For dinner, Linda prepared home-made Raman from scratch (except for the noodles, of course).  It was amazing (naturally), and I suggested it be added to some regular menu rotation for the coming winter months.

Sunday evening is one of our two PBS nights, featuring Masterpiece Theater.  Tonight, was the first episode of the new season of Miss Scarlet and the Duke, followed by the premier of the Magpie Murders and then the US premier of Annika, staring Nicola Walker, whose work we have come to really enjoy and respect.

Tomorrow would be an early/busy day for both of us, so I set an alarm on my phone for 7 AM before turning in for the night.


MONDAY 17 October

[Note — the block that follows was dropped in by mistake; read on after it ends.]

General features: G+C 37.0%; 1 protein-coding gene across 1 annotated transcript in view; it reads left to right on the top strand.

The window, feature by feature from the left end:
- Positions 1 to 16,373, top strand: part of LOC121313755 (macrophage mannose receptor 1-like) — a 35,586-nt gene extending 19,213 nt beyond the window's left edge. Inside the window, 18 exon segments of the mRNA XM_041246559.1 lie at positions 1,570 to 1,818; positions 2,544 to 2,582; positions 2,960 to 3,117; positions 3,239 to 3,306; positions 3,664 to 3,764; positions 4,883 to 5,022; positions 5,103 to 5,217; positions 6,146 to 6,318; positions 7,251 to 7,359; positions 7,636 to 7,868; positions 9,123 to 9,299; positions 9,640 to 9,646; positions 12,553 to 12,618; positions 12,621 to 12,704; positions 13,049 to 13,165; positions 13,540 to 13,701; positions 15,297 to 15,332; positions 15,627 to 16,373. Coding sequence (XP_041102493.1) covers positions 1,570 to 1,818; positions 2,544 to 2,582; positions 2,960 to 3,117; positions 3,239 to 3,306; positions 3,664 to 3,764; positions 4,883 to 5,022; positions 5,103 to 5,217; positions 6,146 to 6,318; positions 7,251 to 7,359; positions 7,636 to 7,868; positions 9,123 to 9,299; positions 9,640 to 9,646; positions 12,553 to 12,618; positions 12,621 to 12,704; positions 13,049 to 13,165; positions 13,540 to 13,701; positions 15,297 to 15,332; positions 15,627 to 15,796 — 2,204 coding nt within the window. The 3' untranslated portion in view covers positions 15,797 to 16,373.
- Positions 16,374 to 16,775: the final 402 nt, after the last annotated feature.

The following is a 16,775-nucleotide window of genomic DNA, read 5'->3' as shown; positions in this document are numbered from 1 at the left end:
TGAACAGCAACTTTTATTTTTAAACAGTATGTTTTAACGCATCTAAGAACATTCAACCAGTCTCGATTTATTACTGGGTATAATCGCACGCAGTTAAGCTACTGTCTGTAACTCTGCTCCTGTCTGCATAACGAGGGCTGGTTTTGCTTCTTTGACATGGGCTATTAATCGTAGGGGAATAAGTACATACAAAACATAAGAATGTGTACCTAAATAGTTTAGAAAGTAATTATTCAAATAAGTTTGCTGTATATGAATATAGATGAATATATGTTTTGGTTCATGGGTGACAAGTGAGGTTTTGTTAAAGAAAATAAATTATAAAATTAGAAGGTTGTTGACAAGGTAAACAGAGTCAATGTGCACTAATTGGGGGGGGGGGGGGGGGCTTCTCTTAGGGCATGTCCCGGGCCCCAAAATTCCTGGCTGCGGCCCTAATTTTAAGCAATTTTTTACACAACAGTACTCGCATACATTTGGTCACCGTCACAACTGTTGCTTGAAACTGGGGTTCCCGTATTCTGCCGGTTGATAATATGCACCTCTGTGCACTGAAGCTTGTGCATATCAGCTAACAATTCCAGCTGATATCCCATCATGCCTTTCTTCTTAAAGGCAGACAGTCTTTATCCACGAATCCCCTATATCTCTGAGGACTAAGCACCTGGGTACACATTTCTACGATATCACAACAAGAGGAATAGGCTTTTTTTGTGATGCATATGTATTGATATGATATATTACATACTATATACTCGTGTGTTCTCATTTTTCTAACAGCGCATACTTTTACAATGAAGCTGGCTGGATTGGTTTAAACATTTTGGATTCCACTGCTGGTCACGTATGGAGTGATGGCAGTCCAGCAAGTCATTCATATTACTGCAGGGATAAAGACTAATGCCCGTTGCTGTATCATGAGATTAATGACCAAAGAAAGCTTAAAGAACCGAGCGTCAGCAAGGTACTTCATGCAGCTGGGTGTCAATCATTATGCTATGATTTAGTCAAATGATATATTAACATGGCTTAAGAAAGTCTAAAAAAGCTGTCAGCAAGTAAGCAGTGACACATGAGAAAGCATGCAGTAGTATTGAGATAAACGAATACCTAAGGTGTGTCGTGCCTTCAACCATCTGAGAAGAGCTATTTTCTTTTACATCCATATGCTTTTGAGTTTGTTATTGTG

I took today as the final day of our post trip tasks, as well as the resumption of some of our “at home” routines.  My me that meant taking the travel trailer to Woodland Airstream in Grand Rapids, Michigan for the scheduled appointment to take care of our list of service items before the factory warranty expired on November 8, 2022.  For Linda, that meant the first trip (of probably many) to Ann Arbor to provide child care for one or both of the younger grand-daughters while their parents worked.  Today, that meant watching (playing with) Sadie, as her Montessori pre-school was closed today.  She also had to hang around long enough to also spend time with Madeline after she got home from school while dad took Sadie to her ballet class.